Unionization basics

How do I stay informed and get involved?

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  4. Already know you want to sign a card? Click here!
  5. Want to volunteer/help organize? Find out how you can help!
  6. Come say hi! OrganizeUW hosts a weekly union social (“Stammtisch”) plus various other events throughout the term. You can meet some of the organizers, learn about the campaign, and have fun and make new friends in the process.

Please check the Contact page for current info about socials and other events. In addition to coming to Stammtisch, email or social media DM is the best way to reach us to subscribe to the newsletter, ask a question, submit a story, sign up to volunteer, get help signing a card, or talk to an organizer about any other questions you have.

What is a union?

A union is an association of workers. It can take several forms, but the single basic unit of a union is an association of workers who are united by their work.

In Ontario, workers forming a union are organized through identifying themselves as having a common employer, work, or work-related economic interest such as being employed by the same employer, in the same place, doing the same work, or having the same economic interests when it comes to the work they do.

Unions are structures for economic democracy in the workplace. They come in many configurations and sizes. The main goal of a union is having a collective say over working conditions. This is usually achieved in negotiating a collective agreement, coming under the regulation of the Ontario Labour Relations Act and engaging with the Ontario Labour Relations Board.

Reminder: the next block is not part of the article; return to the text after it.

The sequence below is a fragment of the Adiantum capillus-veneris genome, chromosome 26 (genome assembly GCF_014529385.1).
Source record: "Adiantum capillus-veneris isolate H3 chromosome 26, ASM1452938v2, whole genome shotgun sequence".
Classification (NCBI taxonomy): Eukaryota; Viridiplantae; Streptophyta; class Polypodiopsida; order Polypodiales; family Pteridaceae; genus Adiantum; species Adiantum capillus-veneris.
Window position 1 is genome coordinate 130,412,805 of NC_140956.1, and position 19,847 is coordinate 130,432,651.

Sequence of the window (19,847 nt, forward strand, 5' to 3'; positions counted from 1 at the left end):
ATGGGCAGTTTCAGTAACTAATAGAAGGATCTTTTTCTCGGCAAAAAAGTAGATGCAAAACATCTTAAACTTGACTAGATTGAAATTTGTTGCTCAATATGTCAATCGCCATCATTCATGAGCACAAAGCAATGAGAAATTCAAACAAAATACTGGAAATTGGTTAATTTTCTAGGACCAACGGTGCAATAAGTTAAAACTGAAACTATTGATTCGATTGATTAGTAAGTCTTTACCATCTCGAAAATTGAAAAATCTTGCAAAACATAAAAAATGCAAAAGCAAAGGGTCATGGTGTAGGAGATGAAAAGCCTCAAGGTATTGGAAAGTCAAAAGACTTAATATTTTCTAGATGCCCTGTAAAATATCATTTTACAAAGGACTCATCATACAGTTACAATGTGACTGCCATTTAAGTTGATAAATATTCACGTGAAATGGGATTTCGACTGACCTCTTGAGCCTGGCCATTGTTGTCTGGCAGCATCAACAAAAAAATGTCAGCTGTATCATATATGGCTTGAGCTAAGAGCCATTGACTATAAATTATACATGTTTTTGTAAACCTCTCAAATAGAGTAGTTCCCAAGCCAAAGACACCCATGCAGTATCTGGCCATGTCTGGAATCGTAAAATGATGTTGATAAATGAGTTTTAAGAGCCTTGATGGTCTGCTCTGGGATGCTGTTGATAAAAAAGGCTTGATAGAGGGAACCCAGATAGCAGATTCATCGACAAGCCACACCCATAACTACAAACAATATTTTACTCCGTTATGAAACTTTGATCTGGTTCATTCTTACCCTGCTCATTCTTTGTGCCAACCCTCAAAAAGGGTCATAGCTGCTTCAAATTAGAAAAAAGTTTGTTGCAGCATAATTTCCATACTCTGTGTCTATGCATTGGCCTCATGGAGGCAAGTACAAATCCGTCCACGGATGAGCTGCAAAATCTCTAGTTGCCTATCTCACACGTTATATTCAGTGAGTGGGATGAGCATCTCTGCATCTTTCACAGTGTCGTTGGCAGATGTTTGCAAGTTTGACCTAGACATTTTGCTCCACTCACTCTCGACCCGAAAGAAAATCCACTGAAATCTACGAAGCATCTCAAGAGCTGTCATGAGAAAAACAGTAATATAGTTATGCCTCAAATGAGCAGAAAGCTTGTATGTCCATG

What is a local?

Workers who have organized an association in their workplace and join CUPE are brought together under a single democratic structure called a “local”.With over 700,000 members, CUPE (the Canadian Union of Public Employees) is Canada’s largest union. It brings together workers in thousands of locals.

As a strong and democratic union, CUPE is committed to improving the quality of life for workers in Canada. People working together to form local unions built CUPE. They did so to have a stronger voice – a collective voice – in their workplace and in society as a whole. CUPE members have been together for over 50 years.

We do different jobs that require different skills. We are diverse – from all sorts of backgrounds in all corners of the country. But, we are connected by a common purpose: to make lives better for working people, their families, and all of our communities.

What is a collective agreement?

A collective agreement is a written contract negotiated and agreed between the union and employer that details for workers and the employer their rights and responsibilities when it comes to work.

The collective agreement outlines things such as: wages, benefits, hours of work, vacation and holidays, seniority, how to handle disagreements, health and wellness accommodations, etc. It ensures that everyone receives equal treatment by the employer and an accountability process if the agreement is violated. You will have the opportunity to democratically elect your co-workers to serve on a committee to bargain your collective agreement, and you will vote on its ratification.

What can we gain from union representation?

First and foremost, we will be able to negotiate a collective agreement that reflects the nature of our work, stipulating terms and conditions that must be respected by our employer, the uWaterloo administration. Arbitrary decisions and actions by an employer will not be permitted with respect to the contents of the contract. We will have a collective voice and be able to make democratic decisions about our workplace.

Unionized graduate students at other universities throughout Canada have made great strides through negotiations, including benefits such as child care and eye care, assistance funds for international students and for professional development, intellectual property, and academic freedom rights, to name only a few.

Who is organizing this union campaign?